Helping to Keep Your Workers Safe with Fall Protection Systems and Equipment

The city of San Juan resides in Puerto Rico and Puerto Rico has an approved OSHA State Plan called PROSHA. Regarding fall protection, PROSHA refers to OSHA CFR 2019 for all applicable fall protection requirements.

Along with PROSHA, the city of San Juan follows the Puerto Rico Building Code (PRBC). PRBC adheres to the International Building Code standards, but applies amendments that are relevant to the US territory.

Understanding San Juan Fall Protection Requirements

OSHA Standard Interpretation - Do I follow OSHA or local building code in San Juan?

The strictest rules must be followed. Where local codes are in effect, they are generally more specific and more stringent than applicable OSHA regulations. Compatibility with OSHA regulations is seldom an issue. (source)

OSHA 1910.5(c)(1) - What OSHA code applies in San Juan?

If a particular standard is specifically applicable to a condition, practice, means, method, operation, or process, it shall prevail over any different general standard which might otherwise be applicable to the same scenario. (source)

PRBC 1015.2 - Where is guardrail required in San Juan?

Guards shall be located along open-sided walking surfaces, including mezzanines, equipment platforms, aisles, stairs, ramps, and landings that are located more that 30 inches measured vertically to the floor or grade below at any point within 36 inches horizontally to the edge of the open side. (source)

PRBC 1015.2 - At what height do I need fall protection or guardrail in San Juan?

Guardrails are required on any elevated surface above 30 inches. (source)

OSHA 1910.29 - What can a guardrail be made out of in San Juan?

Guardrails, as long as they comply with all applicable standards, may be made out of any material. (source)

PRBC 1015.3 - How tall does rooftop guardrail need to be in San Juan?

Guards must be 42 inches tall, give or take 3 inches. (source)

OSHA 1926 Subpart M App B - How far apart can guardrail posts be in San Juan?

Guardrail posts may not be spaced more than eight feet apart. (source)

OSHA 1926.502(b)(2) - Do I need a mid-rail in San Juan?

Midrails must be installed between the top edge of the guardrail system and the walking/working surface when there is no wall or parapet wall at least 21 inches high. (source)

OSHA 1910.29(k) - When do I need a toeboard in San Juan?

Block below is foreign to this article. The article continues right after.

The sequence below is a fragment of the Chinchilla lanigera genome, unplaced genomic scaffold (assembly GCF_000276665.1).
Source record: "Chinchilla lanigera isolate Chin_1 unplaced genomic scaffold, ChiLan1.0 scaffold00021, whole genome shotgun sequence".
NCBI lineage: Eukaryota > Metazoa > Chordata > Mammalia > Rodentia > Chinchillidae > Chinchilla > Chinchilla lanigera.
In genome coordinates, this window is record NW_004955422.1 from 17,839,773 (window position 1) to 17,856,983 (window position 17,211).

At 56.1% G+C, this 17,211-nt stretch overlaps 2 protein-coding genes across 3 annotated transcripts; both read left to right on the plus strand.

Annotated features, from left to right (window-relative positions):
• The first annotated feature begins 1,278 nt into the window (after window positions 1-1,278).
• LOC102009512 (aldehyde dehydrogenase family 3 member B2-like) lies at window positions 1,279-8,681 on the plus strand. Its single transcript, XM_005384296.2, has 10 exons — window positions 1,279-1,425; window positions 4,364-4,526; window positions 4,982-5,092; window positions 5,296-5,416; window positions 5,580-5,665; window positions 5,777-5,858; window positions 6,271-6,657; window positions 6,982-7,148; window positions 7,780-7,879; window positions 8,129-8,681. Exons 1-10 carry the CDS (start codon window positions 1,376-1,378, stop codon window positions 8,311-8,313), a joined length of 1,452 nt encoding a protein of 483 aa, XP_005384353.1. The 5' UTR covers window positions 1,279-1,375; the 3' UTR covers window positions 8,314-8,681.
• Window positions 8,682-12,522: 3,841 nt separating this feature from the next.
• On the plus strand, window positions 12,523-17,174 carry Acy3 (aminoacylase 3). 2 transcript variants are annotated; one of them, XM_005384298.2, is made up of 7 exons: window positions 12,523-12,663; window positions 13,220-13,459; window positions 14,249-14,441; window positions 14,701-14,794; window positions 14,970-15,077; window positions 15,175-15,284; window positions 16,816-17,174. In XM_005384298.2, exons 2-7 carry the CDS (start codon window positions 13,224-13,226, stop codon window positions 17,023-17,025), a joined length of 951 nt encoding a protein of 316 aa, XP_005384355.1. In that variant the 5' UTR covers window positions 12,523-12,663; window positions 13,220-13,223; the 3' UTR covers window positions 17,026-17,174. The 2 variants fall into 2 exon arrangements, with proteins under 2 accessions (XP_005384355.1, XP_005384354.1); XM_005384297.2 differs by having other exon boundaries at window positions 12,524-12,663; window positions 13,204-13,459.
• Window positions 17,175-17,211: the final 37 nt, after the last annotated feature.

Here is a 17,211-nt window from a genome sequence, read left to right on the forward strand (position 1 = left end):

Toeboards are required when there is danger of items falling from an elevated walking-working surface onto workers below. (source)

PRBC 1607.8.1.1 - What are the load requirements for rooftop railing in San Juan?

Handrails and guards must be designed to resist a concentrated load of 200 pounds. (source)

OSHA 1910.29(b) - Can I use a non-penetrating guardrail in San Juan?

Yes, as long as it complies with all other guardrail standards. (source)

PRBC 1014 - Can guardrail serve as handrail in San Juan?

Guardrails and handrails serve two different purposes and have different requirements. A handrail may be attached to a guardrail, but they are not one in the same. (source)

PRBC 1015.2 - If my rooftop is lower than 22 feet but I have mechanical equipment close to the edge, do I need rooftop railing in San Juan?

Guards must be located along open-sided walking surfaces, including equipment platforms, that are located more that 30 inches measured vertically to the floor or grade below any point within 36 inches horizontally to the edge of the open side. (source)

PRBC 1015.7 - If my rooftop is lower than 22 feet but I have a roof hatch close to the edge, do I need rooftop railing in San Juan?

If you have a roof hatch located within 10 feet of the roof edge, the roof access or roof edge must be protected by guardrail. (source)

OSHA 1926.501(b)(4)(i) - When is protection required when falling through a hole in San Juan?

Employees must be protected from falling through holes, including skylights, that have more than a 6 foot drop, by personal fall arrest systems, guardrails, or covers. (source)

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Michael Hannah
Fall Protection Specialist
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